• To pop a figure forward, add a little bit of rim lighting (great with backlighting).

Composition

  • Avoid spots where a line or shape comes really close, but doesn’t cross, the edge of the paper. This is called a tangent and tangents are bad (they suck the eye into just that one spot and stop the composition).
  • Nothing in the picture is accidentally there, it is all drawn by you, so make sure everything has a conscious placement.
  • Don’t crop anything that shows essential character expression (including essential parts of the pose).
  • Never crop a figure at a joint (it makes the limb look amputated unintentionally).
  • Consider how you show detail with smaller characters…what are the essential characteristics?
  • Shapes of color or tone can make great framing devices.
  • For the most part, render the foreground with more clarity than the background…you want atmospheric perspective to be used to make it look like it’s receding.
  • Line heaviness/weight can combat (in a good way) any very dark areas.
  • When the character breaks a border (shape, line, panel etc), it shows dominance.
  • Make the shape of your negative space visually interesting.
  • “Cornerstops” are great. They are a compositional element that visually blocks your eye from running off the corner of a page.
  • Shadows can be a great compositional element.

Narrative Illustration (Portraying the narrative)

  • It is a successful illustration if the story is told.
  • Use every element of the image to tell the story.
  • Sometimes you have to take out elements you love for the sake of storytelling.
  • Think of images as being fast/slow, quiet/loud. What techniques portray these senses for you, and why are you using such techniques? What areas of the picture are slower and faster, why those areas?
  • Indicate how lavish or simple a place is by the details you choose to include in the background.
  • Don’t make it obvious that you “curated” the picture; it should look natural.
  • Cover illustrations don’t always need big and bold text, as long as there’s a strong narrative being portrayed.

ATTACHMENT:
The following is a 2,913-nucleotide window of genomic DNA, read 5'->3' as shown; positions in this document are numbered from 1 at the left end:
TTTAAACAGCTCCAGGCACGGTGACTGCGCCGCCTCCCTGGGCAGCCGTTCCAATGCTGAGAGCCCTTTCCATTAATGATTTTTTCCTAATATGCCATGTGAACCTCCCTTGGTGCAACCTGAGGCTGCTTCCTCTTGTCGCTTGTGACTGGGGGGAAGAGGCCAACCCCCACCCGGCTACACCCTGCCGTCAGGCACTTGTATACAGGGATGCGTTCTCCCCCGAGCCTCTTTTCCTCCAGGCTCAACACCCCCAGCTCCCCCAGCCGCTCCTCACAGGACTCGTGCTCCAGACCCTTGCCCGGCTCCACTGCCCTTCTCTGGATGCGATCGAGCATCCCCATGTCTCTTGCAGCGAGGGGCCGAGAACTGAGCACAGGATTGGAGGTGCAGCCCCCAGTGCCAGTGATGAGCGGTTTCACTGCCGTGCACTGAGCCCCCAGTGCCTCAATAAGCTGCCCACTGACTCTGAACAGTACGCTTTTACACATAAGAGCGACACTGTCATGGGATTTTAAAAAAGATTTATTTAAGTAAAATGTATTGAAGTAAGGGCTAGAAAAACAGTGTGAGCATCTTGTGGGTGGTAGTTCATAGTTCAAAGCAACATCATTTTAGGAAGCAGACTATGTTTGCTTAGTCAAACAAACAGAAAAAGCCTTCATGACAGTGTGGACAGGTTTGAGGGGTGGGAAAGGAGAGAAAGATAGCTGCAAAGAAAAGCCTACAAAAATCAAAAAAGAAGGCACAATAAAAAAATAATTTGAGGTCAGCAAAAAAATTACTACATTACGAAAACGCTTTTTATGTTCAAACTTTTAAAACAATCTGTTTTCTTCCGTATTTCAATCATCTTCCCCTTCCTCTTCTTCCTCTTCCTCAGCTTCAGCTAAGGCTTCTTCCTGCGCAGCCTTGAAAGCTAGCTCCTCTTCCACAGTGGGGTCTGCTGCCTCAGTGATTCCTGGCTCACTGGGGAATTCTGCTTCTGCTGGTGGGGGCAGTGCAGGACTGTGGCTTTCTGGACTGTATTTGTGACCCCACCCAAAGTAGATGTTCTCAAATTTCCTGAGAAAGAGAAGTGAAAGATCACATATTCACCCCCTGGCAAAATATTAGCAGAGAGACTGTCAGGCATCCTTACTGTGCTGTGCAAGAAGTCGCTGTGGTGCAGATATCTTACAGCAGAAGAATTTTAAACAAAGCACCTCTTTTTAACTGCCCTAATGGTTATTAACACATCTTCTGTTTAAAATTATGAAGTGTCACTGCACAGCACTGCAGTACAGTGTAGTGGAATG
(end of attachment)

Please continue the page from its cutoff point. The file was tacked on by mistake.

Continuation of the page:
• Something mid action carries the narrative better than pre or post action.
  • You should be able to tell a story without relying on text.

Sequential Art (Comics, etc)

  • Color between panels can draw the eye around the page.
  • Big jumps in narrative can add humor and excitement, just make sure to think of why you are having the jump there.
  • When starting a sequence, make it obvious where you start (establishing shot; biggest to smallest, etc).
  • Make sure panels can read as separate images even if you took the gutter away.
  • Smaller panels are frequently used for faster/quicker actions.
  • Removing the background in certain panels allows the scene to be read faster; you only need one background per page (unless the scene in the background is changing).
  • Style, readability, and timing are key things to keep in mind.
  • Does the punch line/climax happen at the right time on the page?
  • Before planning a page, ask yourself: “How much time is elapsing between the first and last panel?”
  • Consider panel shape and size.
  • The composition, and where the eye flows inside every panel, informs where the eye travels to next…compositionally lead the eye from panel to panel.
  • The more panels you have, generally the more time goes on.
  • Don’t rely on speed/action lines to make things dramatic.
  • Give word bubbles a little breathing room.
  • When doing a graphic novel, you’ll usually have to redraw the first few pages since the characters will come more naturally to you by the end pages.
  • There is a design element to sound effects.

Digital Art (Mostly Photoshop based, but some are general tips)

  • Before printing, you usually want to switch your file to CMYK (though save a file in RGB too). Print at 300 dpi.
  • Before printing, you can up the brightness, saturation and contrast until it just starts to look awkward. You’ll learn the best settings for the printer you print at.
  • Don’t place digital textures anywhere. Consciously arrange them.
  • Don’t overrender. Digital art tends to be the most successful when it feels less digital than someone would expect.